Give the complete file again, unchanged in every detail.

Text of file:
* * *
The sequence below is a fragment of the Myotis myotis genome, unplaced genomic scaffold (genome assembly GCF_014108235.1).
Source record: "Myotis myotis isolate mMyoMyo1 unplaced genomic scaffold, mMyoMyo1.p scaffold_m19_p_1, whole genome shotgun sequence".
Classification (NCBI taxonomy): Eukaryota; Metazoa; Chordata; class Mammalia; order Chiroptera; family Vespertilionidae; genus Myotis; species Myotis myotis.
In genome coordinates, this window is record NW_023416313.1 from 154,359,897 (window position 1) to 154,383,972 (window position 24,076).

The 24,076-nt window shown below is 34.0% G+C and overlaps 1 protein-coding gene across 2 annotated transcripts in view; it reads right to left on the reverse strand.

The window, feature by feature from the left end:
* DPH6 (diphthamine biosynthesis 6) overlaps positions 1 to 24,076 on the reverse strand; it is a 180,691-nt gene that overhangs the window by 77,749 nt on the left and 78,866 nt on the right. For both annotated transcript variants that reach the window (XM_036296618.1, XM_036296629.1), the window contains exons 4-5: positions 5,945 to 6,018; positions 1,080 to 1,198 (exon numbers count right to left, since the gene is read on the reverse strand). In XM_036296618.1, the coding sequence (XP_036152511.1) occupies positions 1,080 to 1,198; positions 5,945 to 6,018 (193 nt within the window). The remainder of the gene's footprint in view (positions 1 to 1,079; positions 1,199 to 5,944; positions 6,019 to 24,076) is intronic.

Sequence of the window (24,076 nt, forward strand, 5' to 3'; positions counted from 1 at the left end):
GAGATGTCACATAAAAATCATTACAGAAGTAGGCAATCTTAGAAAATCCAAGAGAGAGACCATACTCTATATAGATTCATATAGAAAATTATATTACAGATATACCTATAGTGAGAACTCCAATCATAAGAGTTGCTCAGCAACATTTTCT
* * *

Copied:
The sequence below is a fragment of the Myotis myotis genome, unplaced genomic scaffold (genome assembly GCF_014108235.1).
Source record: "Myotis myotis isolate mMyoMyo1 unplaced genomic scaffold, mMyoMyo1.p scaffold_m19_p_1, whole genome shotgun sequence".
Classification (NCBI taxonomy): Eukaryota; Metazoa; Chordata; class Mammalia; order Chiroptera; family Vespertilionidae; genus Myotis; species Myotis myotis.
In genome coordinates, this window is record NW_023416313.1 from 154,359,897 (window position 1) to 154,383,972 (window position 24,076).

The 24,076-nt window shown below is 34.0% G+C and overlaps 1 protein-coding gene across 2 annotated transcripts in view; it reads right to left on the reverse strand.

The window, feature by feature from the left end:
* DPH6 (diphthamine biosynthesis 6) overlaps positions 1 to 24,076 on the reverse strand; it is a 180,691-nt gene that overhangs the window by 77,749 nt on the left and 78,866 nt on the right. For both annotated transcript variants that reach the window (XM_036296618.1, XM_036296629.1), the window contains exons 4-5: positions 5,945 to 6,018; positions 1,080 to 1,198 (exon numbers count right to left, since the gene is read on the reverse strand). In XM_036296618.1, the coding sequence (XP_036152511.1) occupies positions 1,080 to 1,198; positions 5,945 to 6,018 (193 nt within the window). The remainder of the gene's footprint in view (positions 1 to 1,079; positions 1,199 to 5,944; positions 6,019 to 24,076) is intronic.

Sequence of the window (24,076 nt, forward strand, 5' to 3'; positions counted from 1 at the left end):
GAGATGTCACATAAAAATCATTACAGAAGTAGGCAATCTTAGAAAATCCAAGAGAGAGACCATACTCTATATAGATTCATATAGAAAATTATATTACAGATATACCTATAGTGAGAACTCCAATCATAAGAGTTGCTCAGCAACATTTTCT